The Dark Souls of 3rd-Person Shooter Bullet-Hell Roguelikes
Published on May 5, 2021
I've spent some time playing Returnal over the weekend, here are my thoughts.
Before I get to the actual game, let me just say: they were not lying with its "next-gen" marketing. The game basically has no loading, looks fantastic, and the utilization of the rumble feature (it mimics the feeling of being hit by raindrops, which is amazing) are all there. I haven't had a chance to test out the 3D audio just yet. It's also $70.
At its core, Returnal is a third-person shooter bullet-hell roguelike. There is a lot of emphasis on:
- Movement, and usage of cooldowns
- Not getting hit, which players are rewarded with by increased "adrenaline" levels, which provides buffs.
Let's talk about each one.
Tradeoffs. The core of any roguelite game, and Returnal does it fine.
You start at your crashed ship, with only a pistol. The goal is to get to the boss of each biome to progress the story, where the enemies progressively get stronger. You'll also get stronger, with upgrades to your health, weapons, and abilities.
As with most other roguelikes, there is also the notion of tradeoffs: some items are malignant, which have a chance to activate a malfunction (a negative trait) on pick up. These malfunctions will continue to be active until a specific challenge is met. An example is that you'll take damage every time you pick up an item until you use a key to open a box.
Weapons are another vector where randomness comes into play. Aside from different types of guns, there are also random stats for a gun, and secondary fire effects. A shotgun will allow you to do heavy damage at close-range, but require you to be in their faces. But if that gun is coupled with a long-range secondary fire, you may be able to have different options.
My only gripes about the item and upgrade system (and I haven't made it too far yet) are that:
- None of the items or weapons are a "run-winner", aka I have yet to get an overpowered combination. The game relies heavily on skill, and less on luck.
- The descriptions for some of the items are... non-present. Sometimes you need to die to even understand what some of the items do. In a game where death means starting from the beginning, that seems costly.
And where does the skill come from? Mostly from movement. Returnal is a game that heavily emphasizes the importance of properly moving around the world, and understanding your cooldowns.
(As with most other bullet hell shooters, aiming really is secondary: if you can live longer, you'll be able to shoot longer)
Your movement boils down to running and dashing, and understanding how to juggle your cooldown of consumables, secondary firing, and reloading. More importantly, knowing how to manipulate the movement of your enemies and understanding their attack patterns will be essential to a perfect fight.
And fights are tough in this game. It's not uncommon to be in a room with multiple mini-bosses, some of which will be charging you down, while others are shooting you from the other side of the room. Understanding where the safe spots are, the sequence of how you want to take down the enemies, and executing it properly is the core combat of Returnal.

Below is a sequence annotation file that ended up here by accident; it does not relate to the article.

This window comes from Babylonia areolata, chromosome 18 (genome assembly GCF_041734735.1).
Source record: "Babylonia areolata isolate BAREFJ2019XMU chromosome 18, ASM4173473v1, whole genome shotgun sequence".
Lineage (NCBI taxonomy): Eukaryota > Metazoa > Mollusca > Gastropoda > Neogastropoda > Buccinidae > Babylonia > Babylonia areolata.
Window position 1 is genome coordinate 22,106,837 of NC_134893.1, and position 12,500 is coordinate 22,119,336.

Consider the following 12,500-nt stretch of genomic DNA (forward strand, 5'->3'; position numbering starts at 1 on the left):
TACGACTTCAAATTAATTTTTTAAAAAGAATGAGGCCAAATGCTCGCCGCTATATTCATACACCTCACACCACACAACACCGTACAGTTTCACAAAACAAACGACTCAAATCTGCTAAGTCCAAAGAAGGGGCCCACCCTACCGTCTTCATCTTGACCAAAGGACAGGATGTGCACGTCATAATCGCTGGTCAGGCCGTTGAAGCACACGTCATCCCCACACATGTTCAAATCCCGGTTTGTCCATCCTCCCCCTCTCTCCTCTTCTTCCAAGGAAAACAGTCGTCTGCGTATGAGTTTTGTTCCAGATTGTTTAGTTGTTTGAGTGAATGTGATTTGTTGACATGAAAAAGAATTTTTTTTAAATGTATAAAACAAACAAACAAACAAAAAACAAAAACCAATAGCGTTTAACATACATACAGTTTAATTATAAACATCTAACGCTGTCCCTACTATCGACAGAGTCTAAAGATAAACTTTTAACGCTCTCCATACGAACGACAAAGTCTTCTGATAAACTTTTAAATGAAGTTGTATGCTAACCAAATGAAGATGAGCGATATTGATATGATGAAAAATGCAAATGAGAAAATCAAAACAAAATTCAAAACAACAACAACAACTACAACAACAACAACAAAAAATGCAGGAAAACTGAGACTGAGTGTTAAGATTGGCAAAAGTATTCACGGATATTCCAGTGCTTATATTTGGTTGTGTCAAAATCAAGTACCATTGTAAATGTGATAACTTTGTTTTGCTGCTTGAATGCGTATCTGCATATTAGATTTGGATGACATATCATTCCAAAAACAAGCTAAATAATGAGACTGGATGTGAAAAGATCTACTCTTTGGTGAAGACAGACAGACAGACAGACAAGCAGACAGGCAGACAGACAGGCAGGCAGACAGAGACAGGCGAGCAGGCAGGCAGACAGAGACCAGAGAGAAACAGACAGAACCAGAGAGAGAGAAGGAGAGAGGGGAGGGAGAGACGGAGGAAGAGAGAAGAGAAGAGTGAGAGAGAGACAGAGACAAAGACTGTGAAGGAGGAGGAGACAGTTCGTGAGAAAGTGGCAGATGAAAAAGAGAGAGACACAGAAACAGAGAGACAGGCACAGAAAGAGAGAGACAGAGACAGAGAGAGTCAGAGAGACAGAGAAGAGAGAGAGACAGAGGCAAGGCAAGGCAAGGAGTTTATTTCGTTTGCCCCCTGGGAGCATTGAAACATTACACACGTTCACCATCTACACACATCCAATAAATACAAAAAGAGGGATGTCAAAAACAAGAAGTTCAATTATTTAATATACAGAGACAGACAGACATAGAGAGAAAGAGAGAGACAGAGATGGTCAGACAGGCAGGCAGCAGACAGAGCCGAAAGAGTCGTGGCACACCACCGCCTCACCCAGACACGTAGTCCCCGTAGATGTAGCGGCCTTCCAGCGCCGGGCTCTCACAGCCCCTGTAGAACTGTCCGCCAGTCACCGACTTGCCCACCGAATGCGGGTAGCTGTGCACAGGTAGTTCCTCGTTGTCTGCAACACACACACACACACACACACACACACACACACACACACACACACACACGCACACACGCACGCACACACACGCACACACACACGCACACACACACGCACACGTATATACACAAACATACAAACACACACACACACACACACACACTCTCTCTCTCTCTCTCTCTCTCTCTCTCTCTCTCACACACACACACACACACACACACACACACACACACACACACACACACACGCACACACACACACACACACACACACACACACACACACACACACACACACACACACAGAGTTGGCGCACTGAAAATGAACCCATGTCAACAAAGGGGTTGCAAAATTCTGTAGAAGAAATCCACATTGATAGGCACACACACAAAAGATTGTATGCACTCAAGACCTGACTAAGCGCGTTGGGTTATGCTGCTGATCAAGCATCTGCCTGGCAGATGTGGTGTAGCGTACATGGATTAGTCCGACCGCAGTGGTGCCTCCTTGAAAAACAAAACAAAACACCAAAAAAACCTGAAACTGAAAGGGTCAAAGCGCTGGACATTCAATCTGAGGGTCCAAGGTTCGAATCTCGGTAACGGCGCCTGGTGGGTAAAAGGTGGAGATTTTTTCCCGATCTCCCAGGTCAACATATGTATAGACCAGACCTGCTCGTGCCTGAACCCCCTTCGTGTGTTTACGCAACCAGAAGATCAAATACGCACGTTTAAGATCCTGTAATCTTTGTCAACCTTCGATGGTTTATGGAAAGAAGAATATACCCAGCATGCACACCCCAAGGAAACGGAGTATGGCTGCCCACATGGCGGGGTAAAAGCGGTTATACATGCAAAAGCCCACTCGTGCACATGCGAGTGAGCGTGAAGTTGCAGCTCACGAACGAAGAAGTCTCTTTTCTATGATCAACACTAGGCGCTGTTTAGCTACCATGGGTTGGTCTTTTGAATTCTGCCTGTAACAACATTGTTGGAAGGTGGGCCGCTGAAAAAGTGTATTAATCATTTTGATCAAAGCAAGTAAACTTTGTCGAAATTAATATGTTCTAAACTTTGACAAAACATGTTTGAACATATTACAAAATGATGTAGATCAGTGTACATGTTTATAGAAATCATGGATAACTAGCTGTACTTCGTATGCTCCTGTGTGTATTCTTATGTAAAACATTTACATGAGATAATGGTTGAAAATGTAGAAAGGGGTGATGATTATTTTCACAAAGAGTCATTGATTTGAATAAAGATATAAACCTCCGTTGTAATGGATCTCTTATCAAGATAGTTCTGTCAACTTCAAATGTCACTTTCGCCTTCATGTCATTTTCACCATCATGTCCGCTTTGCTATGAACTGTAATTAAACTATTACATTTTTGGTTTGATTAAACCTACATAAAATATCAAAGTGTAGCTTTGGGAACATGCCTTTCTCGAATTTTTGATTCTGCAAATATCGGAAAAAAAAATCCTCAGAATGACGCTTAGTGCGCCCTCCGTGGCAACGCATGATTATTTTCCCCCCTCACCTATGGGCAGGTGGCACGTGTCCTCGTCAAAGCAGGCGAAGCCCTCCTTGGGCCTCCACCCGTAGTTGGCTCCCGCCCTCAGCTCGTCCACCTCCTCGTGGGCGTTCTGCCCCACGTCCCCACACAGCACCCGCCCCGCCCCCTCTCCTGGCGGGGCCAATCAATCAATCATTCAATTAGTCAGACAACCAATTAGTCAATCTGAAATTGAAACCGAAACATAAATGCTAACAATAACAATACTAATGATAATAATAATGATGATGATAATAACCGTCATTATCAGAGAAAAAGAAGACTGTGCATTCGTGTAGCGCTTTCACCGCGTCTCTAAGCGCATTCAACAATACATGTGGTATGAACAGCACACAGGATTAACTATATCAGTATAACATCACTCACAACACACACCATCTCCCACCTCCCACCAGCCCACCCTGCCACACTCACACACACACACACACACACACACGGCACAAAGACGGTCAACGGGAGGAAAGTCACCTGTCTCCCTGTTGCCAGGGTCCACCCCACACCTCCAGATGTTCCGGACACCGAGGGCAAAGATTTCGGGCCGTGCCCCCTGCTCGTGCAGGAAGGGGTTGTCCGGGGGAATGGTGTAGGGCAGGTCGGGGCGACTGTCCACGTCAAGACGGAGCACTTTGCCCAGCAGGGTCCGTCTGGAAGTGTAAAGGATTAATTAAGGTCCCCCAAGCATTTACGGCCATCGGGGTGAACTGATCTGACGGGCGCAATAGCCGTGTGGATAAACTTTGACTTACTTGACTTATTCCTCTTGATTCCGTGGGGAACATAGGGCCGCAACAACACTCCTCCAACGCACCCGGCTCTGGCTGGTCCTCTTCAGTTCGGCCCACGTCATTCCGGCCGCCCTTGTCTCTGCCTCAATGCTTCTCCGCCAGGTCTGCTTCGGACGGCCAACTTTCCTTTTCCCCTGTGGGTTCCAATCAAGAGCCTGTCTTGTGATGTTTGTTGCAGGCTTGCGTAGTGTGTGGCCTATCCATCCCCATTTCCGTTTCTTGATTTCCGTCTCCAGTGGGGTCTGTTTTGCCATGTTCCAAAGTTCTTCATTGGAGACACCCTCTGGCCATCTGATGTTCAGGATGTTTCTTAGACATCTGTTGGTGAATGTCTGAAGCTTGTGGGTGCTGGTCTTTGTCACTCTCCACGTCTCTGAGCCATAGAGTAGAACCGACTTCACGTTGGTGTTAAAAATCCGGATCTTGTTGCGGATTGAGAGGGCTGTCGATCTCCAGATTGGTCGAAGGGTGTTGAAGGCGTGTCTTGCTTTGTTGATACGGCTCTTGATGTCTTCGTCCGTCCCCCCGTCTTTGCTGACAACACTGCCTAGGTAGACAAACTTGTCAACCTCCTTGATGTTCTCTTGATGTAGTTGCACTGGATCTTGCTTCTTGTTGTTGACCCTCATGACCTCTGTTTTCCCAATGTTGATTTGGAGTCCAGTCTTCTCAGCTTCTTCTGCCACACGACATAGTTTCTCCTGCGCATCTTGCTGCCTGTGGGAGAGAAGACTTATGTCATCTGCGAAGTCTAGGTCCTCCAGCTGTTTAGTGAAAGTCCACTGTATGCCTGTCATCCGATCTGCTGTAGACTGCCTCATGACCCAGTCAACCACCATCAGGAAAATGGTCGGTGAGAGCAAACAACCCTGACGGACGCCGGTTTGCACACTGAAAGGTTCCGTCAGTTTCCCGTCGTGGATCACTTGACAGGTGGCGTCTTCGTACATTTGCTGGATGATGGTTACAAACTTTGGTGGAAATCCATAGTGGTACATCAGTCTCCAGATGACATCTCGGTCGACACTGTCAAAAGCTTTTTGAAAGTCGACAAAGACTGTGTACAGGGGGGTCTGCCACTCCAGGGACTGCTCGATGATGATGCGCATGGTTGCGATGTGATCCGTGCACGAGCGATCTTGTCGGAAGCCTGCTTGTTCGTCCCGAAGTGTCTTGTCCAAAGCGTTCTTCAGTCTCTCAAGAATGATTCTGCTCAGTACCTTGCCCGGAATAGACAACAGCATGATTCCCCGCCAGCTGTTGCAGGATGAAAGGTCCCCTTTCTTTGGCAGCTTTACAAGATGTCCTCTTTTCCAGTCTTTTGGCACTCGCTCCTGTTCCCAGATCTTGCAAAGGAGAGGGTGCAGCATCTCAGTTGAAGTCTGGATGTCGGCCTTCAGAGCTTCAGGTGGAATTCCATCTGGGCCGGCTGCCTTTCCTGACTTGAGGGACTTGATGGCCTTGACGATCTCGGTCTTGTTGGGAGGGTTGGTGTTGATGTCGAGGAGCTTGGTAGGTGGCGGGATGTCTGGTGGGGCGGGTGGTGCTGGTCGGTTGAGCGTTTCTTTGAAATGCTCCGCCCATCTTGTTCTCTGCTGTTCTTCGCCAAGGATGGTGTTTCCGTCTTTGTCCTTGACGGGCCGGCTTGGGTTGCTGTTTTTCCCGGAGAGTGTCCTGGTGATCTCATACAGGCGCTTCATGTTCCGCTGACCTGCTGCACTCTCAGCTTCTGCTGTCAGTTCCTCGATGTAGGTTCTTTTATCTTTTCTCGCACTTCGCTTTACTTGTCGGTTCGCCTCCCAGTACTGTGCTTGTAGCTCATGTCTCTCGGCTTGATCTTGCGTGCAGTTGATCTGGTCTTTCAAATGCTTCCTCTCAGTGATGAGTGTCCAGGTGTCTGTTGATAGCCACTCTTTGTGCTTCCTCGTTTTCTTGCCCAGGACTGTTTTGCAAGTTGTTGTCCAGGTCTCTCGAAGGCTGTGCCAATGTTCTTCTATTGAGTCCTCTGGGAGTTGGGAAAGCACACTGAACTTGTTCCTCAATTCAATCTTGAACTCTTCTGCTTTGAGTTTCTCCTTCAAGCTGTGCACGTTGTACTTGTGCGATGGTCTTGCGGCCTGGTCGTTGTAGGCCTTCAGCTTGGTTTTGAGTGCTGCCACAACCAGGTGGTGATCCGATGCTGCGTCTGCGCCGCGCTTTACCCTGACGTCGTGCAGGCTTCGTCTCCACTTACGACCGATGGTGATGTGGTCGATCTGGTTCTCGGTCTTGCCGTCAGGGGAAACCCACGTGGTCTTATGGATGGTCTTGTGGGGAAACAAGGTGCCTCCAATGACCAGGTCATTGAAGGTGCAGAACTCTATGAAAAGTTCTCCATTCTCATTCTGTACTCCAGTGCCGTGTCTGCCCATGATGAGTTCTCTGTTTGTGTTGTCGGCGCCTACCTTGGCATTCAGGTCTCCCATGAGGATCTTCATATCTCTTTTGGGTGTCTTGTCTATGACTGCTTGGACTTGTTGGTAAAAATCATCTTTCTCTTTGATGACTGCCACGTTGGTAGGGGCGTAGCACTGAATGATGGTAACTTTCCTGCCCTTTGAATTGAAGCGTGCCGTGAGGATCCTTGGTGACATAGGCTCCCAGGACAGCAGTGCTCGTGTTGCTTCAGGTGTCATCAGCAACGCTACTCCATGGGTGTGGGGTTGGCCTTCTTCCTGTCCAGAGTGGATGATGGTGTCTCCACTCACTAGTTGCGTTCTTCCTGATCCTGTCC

Wanted to note that the game is still fair. Akin to Dark Souls or Monster Hunter, the enemies and bosses have a distinct and long tell for each of their attacks and I've never felt I died to the "game being unfair". It was me being bad. 🙂
So what happens when you're not bad at the game? Aside from not dying and making progress, the adrenaline system is a way for the game to reward players that are able to kill enemies without getting hit. There are 5 levels of adrenaline that provide small boosts such as making active reload easier, seeing enemies through walls, and increased currency collection. This may not be much, but it does add up on long runs.
Speaking of long runs, touching on the point of the 2-hour Returnal runs (and no mid-game saves, etc). Here are my opinions. I see this is a tradeoff between skill and luck as well. When you unlock a new biome, you are granted a shortcut to the new biome without having to go through the bosses again (you could though if you want to farm ether). The game grants you a weapon proficiency upgrade (which determines the level of the weapons that drop), however, you do not get the currency and items/abilities from the previous biome. This could mean a weaker HP pool, weapon damage, and other things.
The game does let you skip the parts you've beaten, but at the end of the day, it's up to the player to determine if they want to buff their load out against having a longer run. How I model the success rate of a Returnal run is: Loadout + Skill. If you have enough skill to be comfortable with a weaker loadout, that's a choice the player can make.
(Imagine if there were no shortcuts. That would be awful)
At the end of the day, Returnal is a challenging 3rd person shooter roguelike that rewards skill over luck. It utilizes the PS5 features well (including the $70 price tag), and is a lot of fun when you get into the rhythm. Welcome to the Dark Souls of 3rd-Person Shooter Bullet-Hell Roguelikes.